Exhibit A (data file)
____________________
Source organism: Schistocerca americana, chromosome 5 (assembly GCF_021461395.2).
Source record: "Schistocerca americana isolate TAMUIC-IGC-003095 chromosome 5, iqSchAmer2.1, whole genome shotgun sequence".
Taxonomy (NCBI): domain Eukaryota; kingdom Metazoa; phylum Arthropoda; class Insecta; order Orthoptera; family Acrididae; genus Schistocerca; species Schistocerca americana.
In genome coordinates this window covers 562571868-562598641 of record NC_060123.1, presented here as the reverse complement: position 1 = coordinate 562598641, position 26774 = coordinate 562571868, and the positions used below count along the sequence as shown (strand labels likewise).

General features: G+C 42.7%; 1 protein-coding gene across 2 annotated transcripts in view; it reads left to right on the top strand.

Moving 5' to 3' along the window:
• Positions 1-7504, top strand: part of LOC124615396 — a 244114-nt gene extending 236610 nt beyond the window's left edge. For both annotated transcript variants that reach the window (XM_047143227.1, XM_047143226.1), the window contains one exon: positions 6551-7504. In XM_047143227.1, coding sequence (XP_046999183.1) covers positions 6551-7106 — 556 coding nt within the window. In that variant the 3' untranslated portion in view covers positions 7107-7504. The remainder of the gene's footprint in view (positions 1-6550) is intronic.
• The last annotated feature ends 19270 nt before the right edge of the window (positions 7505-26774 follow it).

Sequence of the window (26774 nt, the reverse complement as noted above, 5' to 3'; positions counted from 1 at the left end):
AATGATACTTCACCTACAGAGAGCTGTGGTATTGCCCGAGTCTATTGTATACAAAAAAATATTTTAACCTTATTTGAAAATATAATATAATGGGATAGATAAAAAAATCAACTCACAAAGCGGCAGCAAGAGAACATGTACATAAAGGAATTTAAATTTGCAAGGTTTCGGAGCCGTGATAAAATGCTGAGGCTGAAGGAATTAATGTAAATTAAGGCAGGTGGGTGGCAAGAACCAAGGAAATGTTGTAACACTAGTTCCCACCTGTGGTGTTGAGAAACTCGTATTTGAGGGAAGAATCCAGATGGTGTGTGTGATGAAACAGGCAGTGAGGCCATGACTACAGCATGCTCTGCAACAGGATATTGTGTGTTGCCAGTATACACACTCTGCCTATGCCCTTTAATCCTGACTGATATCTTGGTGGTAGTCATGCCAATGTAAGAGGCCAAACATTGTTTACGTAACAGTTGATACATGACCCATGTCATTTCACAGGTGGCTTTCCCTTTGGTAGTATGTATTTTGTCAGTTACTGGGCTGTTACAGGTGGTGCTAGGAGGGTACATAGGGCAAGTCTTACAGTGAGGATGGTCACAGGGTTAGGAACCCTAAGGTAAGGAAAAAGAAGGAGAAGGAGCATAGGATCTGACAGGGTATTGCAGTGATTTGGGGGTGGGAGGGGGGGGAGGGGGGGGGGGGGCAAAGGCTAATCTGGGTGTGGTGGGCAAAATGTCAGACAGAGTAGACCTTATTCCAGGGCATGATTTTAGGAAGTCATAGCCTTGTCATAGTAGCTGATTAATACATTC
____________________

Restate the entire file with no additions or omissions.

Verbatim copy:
Source organism: Schistocerca americana, chromosome 5 (assembly GCF_021461395.2).
Source record: "Schistocerca americana isolate TAMUIC-IGC-003095 chromosome 5, iqSchAmer2.1, whole genome shotgun sequence".
Taxonomy (NCBI): domain Eukaryota; kingdom Metazoa; phylum Arthropoda; class Insecta; order Orthoptera; family Acrididae; genus Schistocerca; species Schistocerca americana.
In genome coordinates this window covers 562571868-562598641 of record NC_060123.1, presented here as the reverse complement: position 1 = coordinate 562598641, position 26774 = coordinate 562571868, and the positions used below count along the sequence as shown (strand labels likewise).

General features: G+C 42.7%; 1 protein-coding gene across 2 annotated transcripts in view; it reads left to right on the top strand.

Moving 5' to 3' along the window:
• Positions 1-7504, top strand: part of LOC124615396 — a 244114-nt gene extending 236610 nt beyond the window's left edge. For both annotated transcript variants that reach the window (XM_047143227.1, XM_047143226.1), the window contains one exon: positions 6551-7504. In XM_047143227.1, coding sequence (XP_046999183.1) covers positions 6551-7106 — 556 coding nt within the window. In that variant the 3' untranslated portion in view covers positions 7107-7504. The remainder of the gene's footprint in view (positions 1-6550) is intronic.
• The last annotated feature ends 19270 nt before the right edge of the window (positions 7505-26774 follow it).

Sequence of the window (26774 nt, the reverse complement as noted above, 5' to 3'; positions counted from 1 at the left end):
AATGATACTTCACCTACAGAGAGCTGTGGTATTGCCCGAGTCTATTGTATACAAAAAAATATTTTAACCTTATTTGAAAATATAATATAATGGGATAGATAAAAAAATCAACTCACAAAGCGGCAGCAAGAGAACATGTACATAAAGGAATTTAAATTTGCAAGGTTTCGGAGCCGTGATAAAATGCTGAGGCTGAAGGAATTAATGTAAATTAAGGCAGGTGGGTGGCAAGAACCAAGGAAATGTTGTAACACTAGTTCCCACCTGTGGTGTTGAGAAACTCGTATTTGAGGGAAGAATCCAGATGGTGTGTGTGATGAAACAGGCAGTGAGGCCATGACTACAGCATGCTCTGCAACAGGATATTGTGTGTTGCCAGTATACACACTCTGCCTATGCCCTTTAATCCTGACTGATATCTTGGTGGTAGTCATGCCAATGTAAGAGGCCAAACATTGTTTACGTAACAGTTGATACATGACCCATGTCATTTCACAGGTGGCTTTCCCTTTGGTAGTATGTATTTTGTCAGTTACTGGGCTGTTACAGGTGGTGCTAGGAGGGTACATAGGGCAAGTCTTACAGTGAGGATGGTCACAGGGTTAGGAACCCTAAGGTAAGGAAAAAGAAGGAGAAGGAGCATAGGATCTGACAGGGTATTGCAGTGATTTGGGGGTGGGAGGGGGGGGAGGGGGGGGGGGGGCAAAGGCTAATCTGGGTGTGGTGGGCAAAATGTCAGACAGAGTAGACCTTATTCCAGGGCATGATTTTAGGAAGTCATAGCCTTGTCATAGTAGCTGATTAATACATTC